Quote of the Day

 

175 blog entries
By Peter Mendelsund August 4, 2014

The book that, of all the books I’ve read, comes the closest to accurately reflecting this slippery world of ours. It is the book that feels, when one is reading it, the most like what it feels to be alive. Lesson(s) learned: Hold a mirror up to life.

By Phil Patton April 23, 2014

Ultimately, the book is a story about hope and regret, grief, and self-expression, wrapped around an old-fashioned mystery. Champa writes. “What is a vehicle but a private capsule? One in which the mundane errands and memorable adventures of a life are accomplished. By some alchemy, through this constant association, a mingling, a transmutation, can occur.”

By Philip Freelon October 25, 2013

A call to arms for all, especially design professionals.

By Phyllis Lambert September 16, 2013

When architectural history was mostly concerned, like art history, with connoisseurship, reading James Ackerman’s Palladio was a huge relief to me in 1974 when it was first published, confirming my own interest on architecture in the city.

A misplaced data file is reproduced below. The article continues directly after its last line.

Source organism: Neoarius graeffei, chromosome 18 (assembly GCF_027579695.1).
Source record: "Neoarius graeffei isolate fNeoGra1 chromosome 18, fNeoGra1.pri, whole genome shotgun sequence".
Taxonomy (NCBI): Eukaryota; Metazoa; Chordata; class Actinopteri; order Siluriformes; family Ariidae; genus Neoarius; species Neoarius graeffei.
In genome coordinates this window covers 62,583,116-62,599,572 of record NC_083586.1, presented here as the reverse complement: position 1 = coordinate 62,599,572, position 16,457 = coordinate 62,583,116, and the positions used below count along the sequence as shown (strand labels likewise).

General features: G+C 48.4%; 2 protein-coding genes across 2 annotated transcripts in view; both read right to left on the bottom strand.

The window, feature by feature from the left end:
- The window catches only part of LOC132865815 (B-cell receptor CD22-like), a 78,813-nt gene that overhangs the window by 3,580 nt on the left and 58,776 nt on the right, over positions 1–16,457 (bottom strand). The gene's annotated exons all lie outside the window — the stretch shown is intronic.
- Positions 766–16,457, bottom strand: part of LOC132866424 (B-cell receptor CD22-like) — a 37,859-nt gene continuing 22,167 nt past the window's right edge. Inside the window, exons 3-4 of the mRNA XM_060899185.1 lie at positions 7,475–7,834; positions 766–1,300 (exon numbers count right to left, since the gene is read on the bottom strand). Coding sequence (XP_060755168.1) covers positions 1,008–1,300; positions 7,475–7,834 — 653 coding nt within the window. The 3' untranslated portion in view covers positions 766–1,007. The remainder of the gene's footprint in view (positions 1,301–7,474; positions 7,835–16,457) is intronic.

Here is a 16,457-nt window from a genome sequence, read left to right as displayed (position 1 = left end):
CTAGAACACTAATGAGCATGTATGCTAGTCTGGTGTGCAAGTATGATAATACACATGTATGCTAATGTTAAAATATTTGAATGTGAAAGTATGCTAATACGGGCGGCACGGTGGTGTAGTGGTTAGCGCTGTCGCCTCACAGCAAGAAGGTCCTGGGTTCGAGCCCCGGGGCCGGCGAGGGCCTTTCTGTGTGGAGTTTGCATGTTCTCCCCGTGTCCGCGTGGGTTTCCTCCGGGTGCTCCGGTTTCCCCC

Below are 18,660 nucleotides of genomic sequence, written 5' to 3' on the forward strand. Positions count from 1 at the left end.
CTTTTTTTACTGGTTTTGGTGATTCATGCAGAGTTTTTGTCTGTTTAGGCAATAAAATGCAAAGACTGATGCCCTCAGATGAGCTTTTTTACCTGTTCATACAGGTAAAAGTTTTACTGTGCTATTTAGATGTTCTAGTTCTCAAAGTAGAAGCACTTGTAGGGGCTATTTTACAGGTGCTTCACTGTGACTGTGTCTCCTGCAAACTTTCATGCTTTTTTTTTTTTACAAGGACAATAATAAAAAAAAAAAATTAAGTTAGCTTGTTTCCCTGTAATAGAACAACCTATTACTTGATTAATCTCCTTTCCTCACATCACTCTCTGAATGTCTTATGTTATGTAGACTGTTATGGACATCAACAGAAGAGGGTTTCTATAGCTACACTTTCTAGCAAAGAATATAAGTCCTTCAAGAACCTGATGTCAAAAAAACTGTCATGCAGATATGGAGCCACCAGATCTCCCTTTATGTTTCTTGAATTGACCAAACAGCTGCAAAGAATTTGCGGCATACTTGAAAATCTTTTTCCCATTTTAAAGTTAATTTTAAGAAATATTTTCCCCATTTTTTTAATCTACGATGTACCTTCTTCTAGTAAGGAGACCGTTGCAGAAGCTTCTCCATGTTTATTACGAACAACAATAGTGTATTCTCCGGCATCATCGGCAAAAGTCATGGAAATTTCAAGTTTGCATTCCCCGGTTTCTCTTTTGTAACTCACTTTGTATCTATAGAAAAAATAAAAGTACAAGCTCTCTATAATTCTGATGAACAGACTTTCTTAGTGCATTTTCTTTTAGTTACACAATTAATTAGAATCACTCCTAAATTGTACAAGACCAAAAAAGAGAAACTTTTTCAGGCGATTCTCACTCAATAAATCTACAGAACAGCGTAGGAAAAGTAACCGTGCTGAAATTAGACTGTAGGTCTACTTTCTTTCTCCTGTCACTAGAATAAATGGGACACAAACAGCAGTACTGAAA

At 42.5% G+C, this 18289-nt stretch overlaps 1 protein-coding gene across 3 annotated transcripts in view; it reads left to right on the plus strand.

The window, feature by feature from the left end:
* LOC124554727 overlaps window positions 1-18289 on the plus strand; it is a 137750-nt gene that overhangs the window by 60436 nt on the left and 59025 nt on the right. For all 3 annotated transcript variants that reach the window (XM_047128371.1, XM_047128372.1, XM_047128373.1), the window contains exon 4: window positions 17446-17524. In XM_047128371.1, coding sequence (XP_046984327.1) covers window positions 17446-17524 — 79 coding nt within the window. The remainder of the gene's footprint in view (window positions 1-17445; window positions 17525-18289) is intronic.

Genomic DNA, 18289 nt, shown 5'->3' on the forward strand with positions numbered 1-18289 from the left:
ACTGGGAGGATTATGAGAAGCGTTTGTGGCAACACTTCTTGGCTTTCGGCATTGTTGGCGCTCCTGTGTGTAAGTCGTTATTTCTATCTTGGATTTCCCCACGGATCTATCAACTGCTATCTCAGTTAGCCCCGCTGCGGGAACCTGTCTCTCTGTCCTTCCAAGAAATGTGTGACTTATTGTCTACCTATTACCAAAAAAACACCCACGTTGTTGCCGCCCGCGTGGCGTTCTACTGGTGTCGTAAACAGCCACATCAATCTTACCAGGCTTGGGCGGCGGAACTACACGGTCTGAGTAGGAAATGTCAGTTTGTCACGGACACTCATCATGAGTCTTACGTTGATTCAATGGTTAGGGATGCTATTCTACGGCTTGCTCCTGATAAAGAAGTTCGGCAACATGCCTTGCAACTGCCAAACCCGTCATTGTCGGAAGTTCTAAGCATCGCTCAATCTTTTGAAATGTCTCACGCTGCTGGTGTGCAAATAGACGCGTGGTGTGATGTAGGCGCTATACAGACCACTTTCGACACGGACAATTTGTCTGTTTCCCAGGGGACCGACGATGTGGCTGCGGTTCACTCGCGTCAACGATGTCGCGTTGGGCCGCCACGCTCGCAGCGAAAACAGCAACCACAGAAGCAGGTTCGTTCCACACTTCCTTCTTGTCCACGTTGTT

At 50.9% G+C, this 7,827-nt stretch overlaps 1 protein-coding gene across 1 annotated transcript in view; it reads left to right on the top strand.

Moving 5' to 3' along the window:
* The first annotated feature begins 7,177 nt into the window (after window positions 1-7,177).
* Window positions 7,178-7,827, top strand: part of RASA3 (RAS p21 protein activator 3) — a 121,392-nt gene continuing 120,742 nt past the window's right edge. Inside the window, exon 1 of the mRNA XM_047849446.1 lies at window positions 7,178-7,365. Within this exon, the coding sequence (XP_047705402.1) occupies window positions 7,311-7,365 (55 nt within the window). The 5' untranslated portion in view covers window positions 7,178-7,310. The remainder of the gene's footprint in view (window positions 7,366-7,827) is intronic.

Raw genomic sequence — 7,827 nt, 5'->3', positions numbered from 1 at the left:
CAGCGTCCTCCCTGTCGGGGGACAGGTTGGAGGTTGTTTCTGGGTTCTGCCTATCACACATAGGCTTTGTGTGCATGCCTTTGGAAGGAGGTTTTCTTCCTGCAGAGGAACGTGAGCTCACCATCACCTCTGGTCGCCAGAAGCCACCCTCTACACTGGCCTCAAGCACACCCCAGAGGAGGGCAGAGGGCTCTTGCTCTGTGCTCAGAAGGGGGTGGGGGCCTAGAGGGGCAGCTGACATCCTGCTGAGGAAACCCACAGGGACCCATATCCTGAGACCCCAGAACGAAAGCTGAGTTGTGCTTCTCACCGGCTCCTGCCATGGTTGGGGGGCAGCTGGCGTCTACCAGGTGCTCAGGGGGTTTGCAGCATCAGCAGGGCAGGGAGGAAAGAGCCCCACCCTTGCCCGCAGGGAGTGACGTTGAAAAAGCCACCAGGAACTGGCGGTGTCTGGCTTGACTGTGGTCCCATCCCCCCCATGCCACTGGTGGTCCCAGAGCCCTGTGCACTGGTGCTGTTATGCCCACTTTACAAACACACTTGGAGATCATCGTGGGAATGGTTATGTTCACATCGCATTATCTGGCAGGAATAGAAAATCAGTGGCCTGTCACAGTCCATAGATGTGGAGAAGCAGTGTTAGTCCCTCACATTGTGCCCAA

By Pierre Bernard July 14, 2014

I see a strong parallel between the work of the novelist and that of the graphic designer.

By Richard Sachs November 25, 2013

More than any other maker whose works I’ve become aware of, I always come back to a fantasy that includes making my bicycles with the skill and humility with which Jimmy D’Aquisto made his guitars.

By Rick Poynor November 6, 2013

Jonathan Barnbrook is well known for visually complex designs that express deeply held and sometimes controversial political views, and his “bible” takes this kind of self-authorship to spectacular extremes.

May 30, 2017

The first graphic design book I owned, a groundbreaking attempt at synthesis in its time, and an exciting window opening on to what was, for me, a previously unknown realm of visual history.

By Rocco Yim September 24, 2013

A dark comedy and morality tale of the fate of several individuals. That of a narcissistic composer is in particular a stark warning to any self-absorbed architect or designer.

By Sam Hecht September 19, 2013

Why is this book so important? I believe that too many designers have lost the ability to realize that projects are ultimately for people—not the company.